Graduation Year


Document Type

Honors Thesis

Degree Name

Bachelor of Arts


Biological and Physical Sciences

Faculty Advisor

Georgi Georgiev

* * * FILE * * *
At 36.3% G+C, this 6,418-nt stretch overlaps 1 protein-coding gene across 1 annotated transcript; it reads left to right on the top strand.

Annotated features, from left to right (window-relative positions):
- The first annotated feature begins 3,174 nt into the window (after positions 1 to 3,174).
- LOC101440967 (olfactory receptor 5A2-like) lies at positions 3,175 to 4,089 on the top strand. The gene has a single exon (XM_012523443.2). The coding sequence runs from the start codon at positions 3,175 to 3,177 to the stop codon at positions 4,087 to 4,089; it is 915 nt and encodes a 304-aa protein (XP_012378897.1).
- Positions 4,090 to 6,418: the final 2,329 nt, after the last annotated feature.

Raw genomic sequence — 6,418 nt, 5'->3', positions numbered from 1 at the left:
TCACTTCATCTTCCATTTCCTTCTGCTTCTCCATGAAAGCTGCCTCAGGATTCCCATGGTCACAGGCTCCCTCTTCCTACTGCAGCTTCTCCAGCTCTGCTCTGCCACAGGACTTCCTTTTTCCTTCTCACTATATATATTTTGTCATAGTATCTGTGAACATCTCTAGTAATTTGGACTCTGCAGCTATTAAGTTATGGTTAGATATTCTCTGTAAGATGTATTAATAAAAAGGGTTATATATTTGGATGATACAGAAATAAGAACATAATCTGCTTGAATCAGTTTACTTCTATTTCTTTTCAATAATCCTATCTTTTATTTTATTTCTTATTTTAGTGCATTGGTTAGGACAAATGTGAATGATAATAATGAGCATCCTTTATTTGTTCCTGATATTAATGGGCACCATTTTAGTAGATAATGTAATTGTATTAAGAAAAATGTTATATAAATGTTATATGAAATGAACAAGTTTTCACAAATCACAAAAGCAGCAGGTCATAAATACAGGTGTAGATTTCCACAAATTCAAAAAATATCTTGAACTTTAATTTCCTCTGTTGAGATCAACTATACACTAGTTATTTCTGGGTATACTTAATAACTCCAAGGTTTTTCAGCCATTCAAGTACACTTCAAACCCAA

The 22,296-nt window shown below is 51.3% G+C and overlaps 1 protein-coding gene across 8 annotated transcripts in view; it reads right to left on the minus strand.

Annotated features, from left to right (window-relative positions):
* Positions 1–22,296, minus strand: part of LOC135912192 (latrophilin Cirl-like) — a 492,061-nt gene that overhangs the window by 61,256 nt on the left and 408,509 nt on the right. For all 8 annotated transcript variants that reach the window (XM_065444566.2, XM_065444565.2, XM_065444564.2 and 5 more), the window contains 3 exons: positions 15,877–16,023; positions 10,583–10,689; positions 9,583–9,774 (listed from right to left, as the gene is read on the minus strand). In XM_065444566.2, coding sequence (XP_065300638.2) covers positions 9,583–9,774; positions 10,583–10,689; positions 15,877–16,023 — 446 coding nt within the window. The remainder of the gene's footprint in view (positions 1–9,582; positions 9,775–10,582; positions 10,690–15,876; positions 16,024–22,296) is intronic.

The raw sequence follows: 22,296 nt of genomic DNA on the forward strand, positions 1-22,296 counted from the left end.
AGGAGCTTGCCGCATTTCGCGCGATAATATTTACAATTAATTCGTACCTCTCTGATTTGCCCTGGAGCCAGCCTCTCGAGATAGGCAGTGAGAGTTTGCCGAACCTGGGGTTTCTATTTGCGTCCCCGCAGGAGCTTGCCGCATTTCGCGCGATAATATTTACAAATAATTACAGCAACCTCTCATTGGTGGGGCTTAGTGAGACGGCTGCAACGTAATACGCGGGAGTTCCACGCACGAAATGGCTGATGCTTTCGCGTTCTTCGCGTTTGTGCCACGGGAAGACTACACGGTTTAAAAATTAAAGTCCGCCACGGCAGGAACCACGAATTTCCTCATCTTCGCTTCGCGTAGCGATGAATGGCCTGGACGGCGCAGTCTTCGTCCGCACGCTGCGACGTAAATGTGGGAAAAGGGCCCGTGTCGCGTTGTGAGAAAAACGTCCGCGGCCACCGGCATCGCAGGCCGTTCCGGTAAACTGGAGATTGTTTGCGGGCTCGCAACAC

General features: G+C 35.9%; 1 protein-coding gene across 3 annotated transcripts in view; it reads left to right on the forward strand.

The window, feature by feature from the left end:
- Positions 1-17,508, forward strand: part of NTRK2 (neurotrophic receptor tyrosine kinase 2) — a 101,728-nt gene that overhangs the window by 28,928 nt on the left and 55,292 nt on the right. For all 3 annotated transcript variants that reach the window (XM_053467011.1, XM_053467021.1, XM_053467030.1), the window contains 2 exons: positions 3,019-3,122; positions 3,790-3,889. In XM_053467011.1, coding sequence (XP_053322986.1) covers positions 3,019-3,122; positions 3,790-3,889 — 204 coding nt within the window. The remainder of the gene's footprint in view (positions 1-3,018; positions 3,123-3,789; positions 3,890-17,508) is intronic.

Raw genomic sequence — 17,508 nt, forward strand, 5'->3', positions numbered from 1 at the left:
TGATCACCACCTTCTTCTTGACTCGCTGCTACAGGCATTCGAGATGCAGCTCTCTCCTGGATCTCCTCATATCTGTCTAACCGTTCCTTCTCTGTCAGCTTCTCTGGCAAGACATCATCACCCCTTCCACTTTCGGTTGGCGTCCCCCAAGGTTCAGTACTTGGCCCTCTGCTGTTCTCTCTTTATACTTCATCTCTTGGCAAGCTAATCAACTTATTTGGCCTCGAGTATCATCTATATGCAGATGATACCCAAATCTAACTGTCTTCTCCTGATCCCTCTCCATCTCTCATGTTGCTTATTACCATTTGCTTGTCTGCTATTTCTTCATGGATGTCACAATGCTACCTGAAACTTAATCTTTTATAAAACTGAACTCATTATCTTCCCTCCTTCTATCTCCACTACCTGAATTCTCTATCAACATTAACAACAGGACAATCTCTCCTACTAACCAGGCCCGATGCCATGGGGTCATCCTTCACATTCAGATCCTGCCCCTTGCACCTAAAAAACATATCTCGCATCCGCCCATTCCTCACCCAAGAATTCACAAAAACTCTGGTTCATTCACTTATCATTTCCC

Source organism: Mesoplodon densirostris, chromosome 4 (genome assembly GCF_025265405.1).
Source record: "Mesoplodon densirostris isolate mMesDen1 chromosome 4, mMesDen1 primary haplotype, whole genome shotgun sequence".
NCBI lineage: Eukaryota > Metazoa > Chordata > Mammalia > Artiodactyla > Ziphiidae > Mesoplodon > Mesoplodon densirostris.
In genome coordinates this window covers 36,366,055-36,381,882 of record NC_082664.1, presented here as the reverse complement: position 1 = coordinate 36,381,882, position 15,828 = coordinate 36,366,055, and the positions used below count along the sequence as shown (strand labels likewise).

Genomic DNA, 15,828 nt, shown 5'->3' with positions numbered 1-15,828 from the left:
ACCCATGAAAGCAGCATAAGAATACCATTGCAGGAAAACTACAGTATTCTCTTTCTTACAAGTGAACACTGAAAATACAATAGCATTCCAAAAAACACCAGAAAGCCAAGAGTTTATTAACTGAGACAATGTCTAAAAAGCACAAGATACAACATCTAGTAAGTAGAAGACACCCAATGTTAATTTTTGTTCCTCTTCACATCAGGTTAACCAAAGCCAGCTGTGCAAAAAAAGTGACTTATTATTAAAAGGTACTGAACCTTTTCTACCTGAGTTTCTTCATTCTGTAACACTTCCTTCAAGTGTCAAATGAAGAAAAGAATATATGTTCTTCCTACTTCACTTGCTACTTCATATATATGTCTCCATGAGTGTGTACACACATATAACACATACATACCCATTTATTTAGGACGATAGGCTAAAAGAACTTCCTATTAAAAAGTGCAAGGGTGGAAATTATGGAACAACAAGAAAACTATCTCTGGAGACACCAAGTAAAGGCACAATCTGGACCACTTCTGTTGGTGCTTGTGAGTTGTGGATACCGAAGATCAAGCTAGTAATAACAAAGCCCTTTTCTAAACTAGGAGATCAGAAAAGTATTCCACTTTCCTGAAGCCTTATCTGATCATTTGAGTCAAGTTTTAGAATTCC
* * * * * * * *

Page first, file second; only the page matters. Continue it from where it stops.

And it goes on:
An open question in science is how complex systems self-organize to produce emergent structures and properties. One aspect is to find the dependence of structure and organization on the size of a system. It has long been known that there is a quality-quantity relationship in natural systems, which is to say that the properties of system depend on its size. More recently, this has been termed the Size-Complexity Rule. In this Thesis paper, we study the average rates of nucleosynthesis and action efficiency of stars with varying initial metallicities and explosion energies from simulations (Nomoto, Tominaga, Umeda, Kobayashi, & Maeda, 2006) based on the Stellar Abundances for Galactic Archaeology database (Suda et al., 2008). Our goal is to study the size-complexity relation in stars of varying metallicities and explosion energies and to compare them with other complex systems. Here, as a measure of complexity of a star, we are using the grouping and approximate number of reactions of nucleons into heavier elements, because they increase the variety of elements and changes the structure of the star. Then we calculate the average rate of grouping of nucleons by multiplying each of them by their level of grouping, defined as how many of them are joined into a nucleus, and then divide by the lifetime of the star over which these isotopes were synthesized. As seen in our previous work, complexity, as measured by action efficiency grows exponentially in time and as a power law of all other characteristics of a system, including its size. Here we find that, as for the other systems studied, the complexity of a star in terms of grouping of its elements and the rate of increase of complexity is a power law of its size despite differing explosion energies and initial metalicities. As shown by these stars, the bigger a system is, the higher the levels of complexity it can reach even if the initial metallicity and explosion energy are different. This is seen in how each star’s progress, average rate, flow, and action efficiency of nucleosynthesis dramatically increase as a function of their initial number of nucleons. Our goal is to find how universal the size-complexity relation is, and whether there are any exceptions. We are planning to study other systems to find whether they obey the same rule and, as stellar evolution simulations improve, to study in detail not just the average rate, but the instantaneous rate of nucleosynthesis.

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